5 Players Whose Stock Rose in 2014 World Cup Semi-Finals

Rob Pollard@@RobPollard_Featured ColumnistJuly 10, 2014

5 Players Whose Stock Rose in 2014 World Cup Semi-Finals

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    The World Cup offers the biggest prize in football and a stage on which players who perform well will be remembered forever.

    This summer's event in Brazil has been one of the best in recent memory, a tournament full of attacking intent and eventful matches.

    The semi-final stage saw Germany inflict one of the heaviest ever World Cup defeats on Brazil, the host nation, who carried the weight of their country's expectation on their shoulders throughout the competition.

    It was a remarkable game that saw Brazil fall five goals behind inside half an hour, with the ruthless Germans going on to score another two before Oscar's late consolation.

    The image of David Luiz, red-eyed and shocked to the core stands as the abiding memory of an incredible 7-1 battering that sent shockwaves through the world of football.

    "This was not a team losing. It was a dream dying," said Daniel Taylor in The Guardian.

    It's difficult to disagree.

    The 0-0 draw between Argentina and the Netherlands in the other semi-final was far less entertaining, but the Albiceleste's dramatic 4-2 penalty shootout win sets up a potentially great match on Sunday—a repeat of the 1986 and 1990 finals.

    Here we take a look at five players whose reputation was enhanced by their showing in the semi-final. 

1. Toni Kroos

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    Toni Kroos, the 24-year-old Bayern Munich midfielder, produced a wonderful performance in his side's 7-1 thrashing of Brazil. There were many candidates for the Man of the Match award in this game, but Kroos pipped it.

    He scored two and made another in a bizarre six-minute period, and from then on it was his one-touch football and superb passing game that really shone.

    His first goal was a first-time left-footed strike that flew past Julio Cesar from the edge of the box; his second a tap-in after a one-two with Sami Khedira inside the area after he'd won the ball high up the pitch.

    It was a masterful display from a player who could go on to be remembered as one of the very best of this generation of German footballers. 

2. Thomas Mueller

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    There are very few players who can match the intelligence of Thomas Mueller. He opened the scoring in Germany's emphatic win, and he then used his famed movement and vision to cause all sorts of problems for the hosts for the rest of the game.

    Mueller is surely now ranked as one of the most valuable players in the game today. He has 10 World Cup goals in 12 matches and already has Miroslav Klose's record of 16 strikes in his sights.

3. Sami Khedira

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    Choosing which German players should feature in this list isn't easy given the brilliance on display in their superb win over Brazil, but a mention simply has to go to Sami Khedira, whose bursting runs and tireless efforts were key to the victory.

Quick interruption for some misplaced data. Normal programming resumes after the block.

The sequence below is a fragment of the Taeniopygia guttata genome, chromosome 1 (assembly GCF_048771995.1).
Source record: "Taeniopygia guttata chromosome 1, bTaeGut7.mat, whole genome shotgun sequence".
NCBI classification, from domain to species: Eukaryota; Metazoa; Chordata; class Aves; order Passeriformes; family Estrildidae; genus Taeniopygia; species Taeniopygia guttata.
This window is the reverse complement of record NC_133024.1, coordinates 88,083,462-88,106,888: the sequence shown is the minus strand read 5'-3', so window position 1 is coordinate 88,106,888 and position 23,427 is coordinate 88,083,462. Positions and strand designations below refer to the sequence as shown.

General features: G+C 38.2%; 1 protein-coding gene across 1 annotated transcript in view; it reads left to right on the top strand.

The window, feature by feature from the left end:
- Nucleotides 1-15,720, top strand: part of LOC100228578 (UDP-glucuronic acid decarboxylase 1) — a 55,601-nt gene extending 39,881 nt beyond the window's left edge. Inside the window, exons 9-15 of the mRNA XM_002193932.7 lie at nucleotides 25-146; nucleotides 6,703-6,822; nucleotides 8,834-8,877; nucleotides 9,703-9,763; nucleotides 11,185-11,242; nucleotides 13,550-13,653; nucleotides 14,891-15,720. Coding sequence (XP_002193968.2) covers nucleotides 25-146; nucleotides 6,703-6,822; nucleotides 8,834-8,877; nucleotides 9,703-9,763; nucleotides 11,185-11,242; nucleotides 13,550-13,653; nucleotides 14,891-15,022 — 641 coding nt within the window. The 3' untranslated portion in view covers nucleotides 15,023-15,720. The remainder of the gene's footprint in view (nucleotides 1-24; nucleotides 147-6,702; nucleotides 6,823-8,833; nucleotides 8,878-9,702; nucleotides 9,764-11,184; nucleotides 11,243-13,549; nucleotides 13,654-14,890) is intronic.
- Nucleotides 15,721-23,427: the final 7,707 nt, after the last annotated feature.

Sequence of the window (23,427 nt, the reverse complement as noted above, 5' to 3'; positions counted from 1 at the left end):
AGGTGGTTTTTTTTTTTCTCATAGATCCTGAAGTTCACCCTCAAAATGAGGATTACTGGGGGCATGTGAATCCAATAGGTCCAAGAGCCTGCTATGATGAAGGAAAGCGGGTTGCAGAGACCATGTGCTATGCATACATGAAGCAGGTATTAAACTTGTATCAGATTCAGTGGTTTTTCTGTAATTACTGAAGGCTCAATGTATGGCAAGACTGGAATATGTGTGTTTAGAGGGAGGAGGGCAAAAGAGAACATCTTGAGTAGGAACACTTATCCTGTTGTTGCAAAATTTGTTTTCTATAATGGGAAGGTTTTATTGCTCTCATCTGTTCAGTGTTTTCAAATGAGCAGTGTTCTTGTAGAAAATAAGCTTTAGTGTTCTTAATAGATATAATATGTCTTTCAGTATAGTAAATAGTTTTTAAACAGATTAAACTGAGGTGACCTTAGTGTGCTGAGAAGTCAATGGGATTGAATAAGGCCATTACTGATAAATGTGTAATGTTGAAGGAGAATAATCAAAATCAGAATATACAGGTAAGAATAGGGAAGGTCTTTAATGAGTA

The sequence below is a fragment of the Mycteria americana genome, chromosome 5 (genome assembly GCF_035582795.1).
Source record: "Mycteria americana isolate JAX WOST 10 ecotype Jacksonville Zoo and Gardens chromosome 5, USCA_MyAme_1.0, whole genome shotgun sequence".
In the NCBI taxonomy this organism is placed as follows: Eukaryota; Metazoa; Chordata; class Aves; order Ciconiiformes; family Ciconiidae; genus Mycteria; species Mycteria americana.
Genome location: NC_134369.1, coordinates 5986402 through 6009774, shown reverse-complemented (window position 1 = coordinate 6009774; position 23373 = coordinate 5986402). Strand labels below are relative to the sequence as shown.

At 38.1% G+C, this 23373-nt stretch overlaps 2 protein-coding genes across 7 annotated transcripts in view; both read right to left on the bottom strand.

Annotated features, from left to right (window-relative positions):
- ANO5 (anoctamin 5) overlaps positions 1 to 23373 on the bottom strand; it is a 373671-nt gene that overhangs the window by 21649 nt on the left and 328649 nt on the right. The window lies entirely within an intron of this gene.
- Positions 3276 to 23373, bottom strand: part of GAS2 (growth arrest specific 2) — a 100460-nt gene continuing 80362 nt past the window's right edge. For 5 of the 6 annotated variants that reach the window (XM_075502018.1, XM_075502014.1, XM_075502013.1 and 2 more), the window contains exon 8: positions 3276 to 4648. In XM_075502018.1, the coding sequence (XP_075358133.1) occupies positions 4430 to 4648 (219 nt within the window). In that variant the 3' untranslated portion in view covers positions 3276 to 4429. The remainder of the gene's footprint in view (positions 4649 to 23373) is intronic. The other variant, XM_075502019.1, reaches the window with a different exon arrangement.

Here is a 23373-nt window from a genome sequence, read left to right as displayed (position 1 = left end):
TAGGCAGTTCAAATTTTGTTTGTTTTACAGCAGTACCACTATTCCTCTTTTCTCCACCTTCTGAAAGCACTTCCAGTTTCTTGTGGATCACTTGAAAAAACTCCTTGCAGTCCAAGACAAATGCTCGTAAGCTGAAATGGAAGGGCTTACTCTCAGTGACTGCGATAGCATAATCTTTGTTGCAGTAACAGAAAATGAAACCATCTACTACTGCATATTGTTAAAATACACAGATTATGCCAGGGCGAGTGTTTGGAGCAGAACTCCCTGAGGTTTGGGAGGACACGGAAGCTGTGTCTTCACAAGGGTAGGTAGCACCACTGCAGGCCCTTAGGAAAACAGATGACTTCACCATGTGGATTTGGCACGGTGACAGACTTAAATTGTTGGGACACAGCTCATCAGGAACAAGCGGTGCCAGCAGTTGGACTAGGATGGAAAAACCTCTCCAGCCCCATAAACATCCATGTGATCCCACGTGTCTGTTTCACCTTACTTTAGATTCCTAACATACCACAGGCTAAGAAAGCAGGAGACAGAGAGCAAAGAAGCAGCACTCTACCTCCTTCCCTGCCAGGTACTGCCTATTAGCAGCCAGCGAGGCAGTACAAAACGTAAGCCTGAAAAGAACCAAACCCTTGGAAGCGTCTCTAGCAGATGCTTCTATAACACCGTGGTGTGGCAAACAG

He made the fourth goal and scored the fifth, proving too much for Brazil in the 19-minute period in the first half that saw five German goals. 

4. Javier Mascherano

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    Ahead of the tournament in Brazil, much of the talk surrounding Argentina concerned their array of attacking talent.

    Angel Di Maria, Ezequiel Lavezzi, Sergio Aguero and of course Lionel Messi were seen as the stars who would help deliver a World Cup triumph for Alejandro Sabella's side.

    However, it's Javier Mascherano who has arguably been the star of the show for the finalists.

    In the semi-final win over the Netherlands in Sao Paulo, Mascherano was everywhere, making a string of tackles that gave Argentina the defensive solidity they needed to keep the Dutch at bay—including one match-winning sliding challenge on Arjen Robben with just seconds remaining.

    When you see him perform so well in the defensive-midfield role he operated in at Liverpool, it's difficult to understand why he's used as a centre-back so often at Barcelona. His was a magnificent showing. 

5. Ron Vlaar

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    He may have missed the first penalty in the shootout defeat to Argentina, but Ron Vlaar produced a heroic performance for 120 minutes, which enhanced his reputation significantly.

    The Aston Villa man isn't one of the most decorated or celebrated players at the tournament, but his dogged resistance to Argentina's attacks was one of the most striking elements of this match.

    He made a series of well-timed challenges and interceptions to keep Argentina's significant attacking threat at bay. He was unfortunate to end up on the losing side, and he will now return home in a strong position to negotiate a new deal with his club side.